Eeyou Istchee is a little smarter after nine women graduated from a thought-provoking and insightful three-year Cree Family Life Education course that helped them to grow as people and as educators of Cree youth.
Shirley Sandy, Daisy House, Bessie Tomatuk, Marlene Matoush, Brenda Sam, Margaret Pachanos, Margo Mianscum-Cooper, Shirley Cooper, and Philomene Mianscum all received their certificates in a posh ceremony January 22 at the Forestel Hotel in Val d’Or.
“It was very touching,” said recent grad Bessie Tomatuk.
The night started at 6 pm and the fun continued past 11. A nice meal of roast beef and veggies was served to the 90-plus friends and family in attendance.
“I learned family values, interpersonal relationships, how to work in groups and how to do programs in the community or school, among other things,” said Tomatuk.
Her topic for the fieldwork portion of her course was addiction. She presented it to the secondary four and five students in Eastmain over eight sessions. She also did extensive research on drugs and alcohol and brought an Elder to talk to the kids about drinking in the community.
It was a sobering experience, so to speak. Tomatuk checked into a drug and alcohol rehabilitation centre nine years ago.
“I didn’t feel ashamed,” she said. “I was really comfortable to share my story with them.”
Tomatuk learned many things during her course, which started in 2002 and was actually extended a year so everyone could graduate together.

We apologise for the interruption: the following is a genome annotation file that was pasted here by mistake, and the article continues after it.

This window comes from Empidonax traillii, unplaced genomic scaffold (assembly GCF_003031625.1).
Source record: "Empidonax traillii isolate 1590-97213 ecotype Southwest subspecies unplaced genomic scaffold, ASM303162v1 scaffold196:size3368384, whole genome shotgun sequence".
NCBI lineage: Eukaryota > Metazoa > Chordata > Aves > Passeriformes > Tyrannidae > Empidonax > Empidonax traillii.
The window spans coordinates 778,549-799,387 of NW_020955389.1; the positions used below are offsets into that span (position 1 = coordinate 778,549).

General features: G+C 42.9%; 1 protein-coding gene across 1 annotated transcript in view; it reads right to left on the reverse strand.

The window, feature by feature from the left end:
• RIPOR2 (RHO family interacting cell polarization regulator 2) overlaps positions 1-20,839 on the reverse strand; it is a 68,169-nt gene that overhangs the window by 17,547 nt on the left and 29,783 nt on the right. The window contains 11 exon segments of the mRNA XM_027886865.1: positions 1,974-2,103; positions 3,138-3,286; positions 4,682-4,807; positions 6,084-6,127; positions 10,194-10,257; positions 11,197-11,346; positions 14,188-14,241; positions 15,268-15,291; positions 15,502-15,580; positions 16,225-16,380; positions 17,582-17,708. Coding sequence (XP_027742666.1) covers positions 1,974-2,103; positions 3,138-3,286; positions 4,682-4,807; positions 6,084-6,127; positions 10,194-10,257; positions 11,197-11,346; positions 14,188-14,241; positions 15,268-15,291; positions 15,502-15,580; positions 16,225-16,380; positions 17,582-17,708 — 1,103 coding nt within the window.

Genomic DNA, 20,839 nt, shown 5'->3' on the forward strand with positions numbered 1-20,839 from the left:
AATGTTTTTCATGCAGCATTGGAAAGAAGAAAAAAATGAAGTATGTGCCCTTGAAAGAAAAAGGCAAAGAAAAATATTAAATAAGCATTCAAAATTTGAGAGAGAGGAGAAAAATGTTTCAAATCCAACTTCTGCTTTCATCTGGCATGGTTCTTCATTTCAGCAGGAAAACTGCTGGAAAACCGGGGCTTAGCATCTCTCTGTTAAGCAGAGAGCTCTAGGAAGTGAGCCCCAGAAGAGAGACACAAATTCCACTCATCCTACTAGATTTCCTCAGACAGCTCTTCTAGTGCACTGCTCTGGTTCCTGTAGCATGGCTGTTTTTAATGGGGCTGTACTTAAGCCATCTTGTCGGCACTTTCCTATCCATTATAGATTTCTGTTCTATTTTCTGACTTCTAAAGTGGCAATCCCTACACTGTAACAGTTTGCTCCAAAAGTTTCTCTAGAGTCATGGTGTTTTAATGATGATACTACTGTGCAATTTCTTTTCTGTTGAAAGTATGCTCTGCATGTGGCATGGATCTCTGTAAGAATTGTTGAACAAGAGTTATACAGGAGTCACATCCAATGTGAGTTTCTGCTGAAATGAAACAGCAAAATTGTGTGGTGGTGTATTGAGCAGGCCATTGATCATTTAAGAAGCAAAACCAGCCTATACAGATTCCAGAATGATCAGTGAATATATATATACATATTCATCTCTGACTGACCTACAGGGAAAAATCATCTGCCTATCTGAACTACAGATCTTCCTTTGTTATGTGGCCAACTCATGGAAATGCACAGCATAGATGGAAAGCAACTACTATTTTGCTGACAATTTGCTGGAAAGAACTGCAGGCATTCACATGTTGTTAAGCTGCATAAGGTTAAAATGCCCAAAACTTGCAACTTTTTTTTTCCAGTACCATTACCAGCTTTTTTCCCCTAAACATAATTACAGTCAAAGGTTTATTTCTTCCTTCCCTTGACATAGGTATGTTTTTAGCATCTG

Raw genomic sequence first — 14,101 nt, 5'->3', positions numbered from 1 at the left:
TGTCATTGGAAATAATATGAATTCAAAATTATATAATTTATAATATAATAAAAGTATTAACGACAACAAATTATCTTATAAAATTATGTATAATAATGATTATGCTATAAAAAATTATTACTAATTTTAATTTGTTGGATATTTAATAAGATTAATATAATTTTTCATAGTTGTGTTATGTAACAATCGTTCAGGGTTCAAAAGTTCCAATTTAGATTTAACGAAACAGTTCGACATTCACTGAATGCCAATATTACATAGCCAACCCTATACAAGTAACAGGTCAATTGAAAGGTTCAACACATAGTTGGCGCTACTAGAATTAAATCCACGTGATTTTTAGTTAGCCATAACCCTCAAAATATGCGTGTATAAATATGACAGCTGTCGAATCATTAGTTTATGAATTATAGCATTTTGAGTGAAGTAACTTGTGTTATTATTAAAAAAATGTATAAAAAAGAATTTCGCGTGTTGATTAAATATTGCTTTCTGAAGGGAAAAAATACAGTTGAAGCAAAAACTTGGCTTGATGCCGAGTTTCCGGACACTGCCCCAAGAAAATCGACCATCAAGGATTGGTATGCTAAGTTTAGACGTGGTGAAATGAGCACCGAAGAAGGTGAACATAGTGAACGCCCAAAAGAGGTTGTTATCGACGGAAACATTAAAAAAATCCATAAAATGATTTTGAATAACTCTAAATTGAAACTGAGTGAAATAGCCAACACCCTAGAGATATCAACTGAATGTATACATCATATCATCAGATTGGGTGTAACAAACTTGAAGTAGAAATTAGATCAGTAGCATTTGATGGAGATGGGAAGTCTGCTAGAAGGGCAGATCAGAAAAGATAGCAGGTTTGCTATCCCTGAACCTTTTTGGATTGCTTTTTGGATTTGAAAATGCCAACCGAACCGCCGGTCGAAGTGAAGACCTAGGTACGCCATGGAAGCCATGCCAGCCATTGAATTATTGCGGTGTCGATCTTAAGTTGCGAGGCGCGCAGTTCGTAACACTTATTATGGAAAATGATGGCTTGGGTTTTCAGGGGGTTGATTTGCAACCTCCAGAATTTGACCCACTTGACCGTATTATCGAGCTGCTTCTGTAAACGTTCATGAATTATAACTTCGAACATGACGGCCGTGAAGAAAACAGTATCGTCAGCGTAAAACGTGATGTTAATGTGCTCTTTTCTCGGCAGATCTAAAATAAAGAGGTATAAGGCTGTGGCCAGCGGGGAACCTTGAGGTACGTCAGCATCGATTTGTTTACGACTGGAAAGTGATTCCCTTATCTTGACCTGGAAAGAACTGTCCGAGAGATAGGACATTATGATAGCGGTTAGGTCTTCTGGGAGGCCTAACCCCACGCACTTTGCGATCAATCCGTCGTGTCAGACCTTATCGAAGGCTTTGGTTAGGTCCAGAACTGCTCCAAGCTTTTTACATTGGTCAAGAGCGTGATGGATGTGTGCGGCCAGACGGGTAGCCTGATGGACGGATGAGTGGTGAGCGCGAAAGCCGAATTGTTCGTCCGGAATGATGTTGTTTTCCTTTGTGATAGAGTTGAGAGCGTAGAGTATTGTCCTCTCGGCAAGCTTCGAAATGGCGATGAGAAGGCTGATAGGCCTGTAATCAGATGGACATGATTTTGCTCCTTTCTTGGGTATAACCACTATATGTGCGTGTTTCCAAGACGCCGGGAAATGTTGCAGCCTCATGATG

“I find I’ve grown so much personally,” she said. “The relationship with my co-workers is different. I look at the needs of my family more than I used to before,” said the mother of five children.
At times, she admitted, it was difficult, but her focus has now turned towards getting her B.A.
“There were times I didn’t want to go because of my job and my kids, and my partner was the one who pushed me,” she said. “We really helped each other and encouraged each other a lot. Sometimes it was hard when we left our communities. We’d come together to talk about our difficulties.”
During the course of the evening, Cree School Board Chairman Gordon Blackned tipped his hat in a speech to the graduates. A special surprise was the addition of Annie Herodier, who graduated from the first CFLE course many years ago.
As a recently ordained Deacon, Herodier said Grace and gave the opening prayer.
Nancy Walker administered and taught some of the subjects in the course. She was ecstatic and could not contain her tears when reached by phone by the Nation.
“It’s based on training the people in the course to work on human relations, communications skills and working in groups,” she said. “And being in touch with leadership skills, planning programs and initiating workshops in the schools.
“It’s a very experiential course,” she continued. “They used a lot of their own experience. That’s why it was so emotional. It’s a very emotional course. We shared a tremendous amount of painful feelings. We talked about residential school and sexual abuse.”
Walker said that she learned many things and revealed others about herself. The tight-knit feeling of the group enabled her and the other women to open up.
She was happy to see the ladies graduate, but said that it’s hard to see them go.
“I was so excited and everybody was so moved,” she said. “I didn’t cry, but when I got home I felt so sad. I was sad to leave. We had such a close relationship.”